Familiar Foe

It's no secret that the state of Florida is a breeding ground for talented football players. But after facing off against each other for years on their local fields, many of them earn college scholarships, then travel to all corners of the country to continue their careers.

Most of the time, that means an introduction to new foes and faces, but sometimes those players end up meeting again. That's the case this week for West Virginia quarterback Geno Smith, wide receiver Stedman Bailey, and their former high school foe, LSU cornerback Patrick Peterson.

Bailey and Smith, both graduates of Miramar High School in Miramar, Fla. are no strangers to Peterson's defensive talents. The two current Mountaineers faced off against Peterson when they were juniors and Peterson was a senior at Blanche Ely High school when their schools played against each other in the regular season.

"When we played those guys, we beat them pretty bad," said Bailey. "[Peterson] was actually a safety then. He was always a great player. He always made plays. I'm looking forward to playing against him. He always had pretty good size. They would consider him a man against boys."

While Smith stayed mum when asked about the results of the two teams' 2007 match-up, Bailey was quick to spill the beans on his impressive game against the Parade all-American. Bailey had a banner day where he had four catches for 150 yards and three touchdowns. Smith was also extremely impressive as the quarterback had six touchdowns and over 400 yards.

Regardless of the 51-12 Miramar victory during their high school face-off, both Bailey and Smith have nothing but good things to say about, and great respect for, their former high school opponent.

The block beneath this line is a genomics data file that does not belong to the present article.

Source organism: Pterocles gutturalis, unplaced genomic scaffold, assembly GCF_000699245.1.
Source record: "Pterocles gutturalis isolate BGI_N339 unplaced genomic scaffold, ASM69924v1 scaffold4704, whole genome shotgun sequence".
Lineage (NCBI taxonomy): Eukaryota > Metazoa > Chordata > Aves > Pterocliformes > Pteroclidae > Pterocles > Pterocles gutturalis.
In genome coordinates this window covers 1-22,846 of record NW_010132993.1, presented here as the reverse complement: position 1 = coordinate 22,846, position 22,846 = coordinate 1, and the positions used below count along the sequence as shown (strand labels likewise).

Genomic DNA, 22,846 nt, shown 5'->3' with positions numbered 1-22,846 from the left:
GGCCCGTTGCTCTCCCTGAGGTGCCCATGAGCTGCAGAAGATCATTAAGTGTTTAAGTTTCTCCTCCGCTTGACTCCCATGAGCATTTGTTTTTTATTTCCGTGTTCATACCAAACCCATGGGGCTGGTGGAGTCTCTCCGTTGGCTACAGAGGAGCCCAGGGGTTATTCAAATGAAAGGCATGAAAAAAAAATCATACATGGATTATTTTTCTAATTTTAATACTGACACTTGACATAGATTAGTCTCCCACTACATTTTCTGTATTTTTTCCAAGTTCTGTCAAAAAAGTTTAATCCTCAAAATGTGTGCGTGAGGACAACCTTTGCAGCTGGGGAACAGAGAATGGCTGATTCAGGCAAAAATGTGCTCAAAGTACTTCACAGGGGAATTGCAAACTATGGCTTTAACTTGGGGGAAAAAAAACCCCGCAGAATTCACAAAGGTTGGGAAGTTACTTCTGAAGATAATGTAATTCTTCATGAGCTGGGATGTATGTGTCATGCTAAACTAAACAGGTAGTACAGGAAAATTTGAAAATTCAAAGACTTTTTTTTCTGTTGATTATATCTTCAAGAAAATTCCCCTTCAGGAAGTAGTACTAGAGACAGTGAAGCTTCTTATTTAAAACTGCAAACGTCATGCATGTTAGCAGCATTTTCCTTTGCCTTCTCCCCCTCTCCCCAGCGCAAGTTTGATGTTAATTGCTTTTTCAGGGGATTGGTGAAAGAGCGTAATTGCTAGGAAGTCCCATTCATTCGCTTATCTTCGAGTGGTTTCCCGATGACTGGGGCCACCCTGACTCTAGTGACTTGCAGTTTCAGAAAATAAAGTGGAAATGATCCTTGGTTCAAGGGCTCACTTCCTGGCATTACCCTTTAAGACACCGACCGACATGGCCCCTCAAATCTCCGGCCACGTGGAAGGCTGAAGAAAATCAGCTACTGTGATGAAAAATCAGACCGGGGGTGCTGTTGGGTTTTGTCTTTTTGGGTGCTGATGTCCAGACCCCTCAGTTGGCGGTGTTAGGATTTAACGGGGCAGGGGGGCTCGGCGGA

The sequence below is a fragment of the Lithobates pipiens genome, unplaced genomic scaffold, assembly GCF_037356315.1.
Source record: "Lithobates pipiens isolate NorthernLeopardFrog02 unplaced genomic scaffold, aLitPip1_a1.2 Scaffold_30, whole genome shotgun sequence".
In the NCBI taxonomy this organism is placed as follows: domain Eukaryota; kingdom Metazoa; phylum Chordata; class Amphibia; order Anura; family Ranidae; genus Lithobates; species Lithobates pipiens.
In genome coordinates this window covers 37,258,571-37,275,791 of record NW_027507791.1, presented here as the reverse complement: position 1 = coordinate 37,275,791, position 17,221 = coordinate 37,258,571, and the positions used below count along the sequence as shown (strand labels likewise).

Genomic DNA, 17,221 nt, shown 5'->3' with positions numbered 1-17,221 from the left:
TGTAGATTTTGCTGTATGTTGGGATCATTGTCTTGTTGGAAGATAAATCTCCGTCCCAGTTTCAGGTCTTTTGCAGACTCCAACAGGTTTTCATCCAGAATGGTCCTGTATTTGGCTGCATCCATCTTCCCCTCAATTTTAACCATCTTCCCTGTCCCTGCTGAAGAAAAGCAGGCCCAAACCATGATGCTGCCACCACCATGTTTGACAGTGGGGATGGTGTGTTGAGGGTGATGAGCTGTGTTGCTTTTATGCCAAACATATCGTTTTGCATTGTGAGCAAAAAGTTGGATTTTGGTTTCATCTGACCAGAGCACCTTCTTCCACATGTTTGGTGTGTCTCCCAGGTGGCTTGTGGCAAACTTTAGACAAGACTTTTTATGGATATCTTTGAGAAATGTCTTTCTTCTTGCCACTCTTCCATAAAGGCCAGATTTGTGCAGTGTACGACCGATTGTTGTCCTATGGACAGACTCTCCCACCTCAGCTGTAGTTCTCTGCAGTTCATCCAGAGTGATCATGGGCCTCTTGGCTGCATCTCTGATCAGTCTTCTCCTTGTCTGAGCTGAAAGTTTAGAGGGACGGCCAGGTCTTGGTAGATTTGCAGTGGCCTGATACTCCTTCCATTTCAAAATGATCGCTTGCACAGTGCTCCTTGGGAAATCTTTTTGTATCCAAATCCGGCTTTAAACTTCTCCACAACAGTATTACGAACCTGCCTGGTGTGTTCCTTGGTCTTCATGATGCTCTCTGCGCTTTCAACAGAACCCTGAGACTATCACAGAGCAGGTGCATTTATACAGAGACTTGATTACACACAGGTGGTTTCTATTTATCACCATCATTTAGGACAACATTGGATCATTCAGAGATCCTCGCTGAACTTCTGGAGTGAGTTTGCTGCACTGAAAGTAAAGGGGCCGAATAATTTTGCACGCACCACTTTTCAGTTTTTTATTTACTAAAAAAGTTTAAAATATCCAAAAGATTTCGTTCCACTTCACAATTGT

"Peterson is a very good guy," said Bailey. "He's labeled as one of the top players in the nation. I remember playing against him in high school and he was still one of the top corners coming out. He's a great guy."

"Patrick Peterson is a great player, one of the best in the nation," Smith echoed. "He's a guy that I played against in high school so I know about him and he knows about me. It's not a game against him. There are eleven guys on the field and they all have to execute. We have to do the same thing."

Peterson earned a display case full of accolades as a high schooler, but that has been just the tip of the iceberg in his career. He's a frontrunner for All-America honors, and is even getting mention as a dark horse Heisman Trophy candidate. Despite all the well-deserved acclaim, however, Bailey assures that West Virginia's receivers are not intimidated about facing one of the most talented players in the country.

"He's a great player but we're not scared of him," said Bailey. "We're going to go at him and make some plays. I just have to go out and play my game. I can't be scared of him or intimidated. He puts his pants on the same way that I put mine on."


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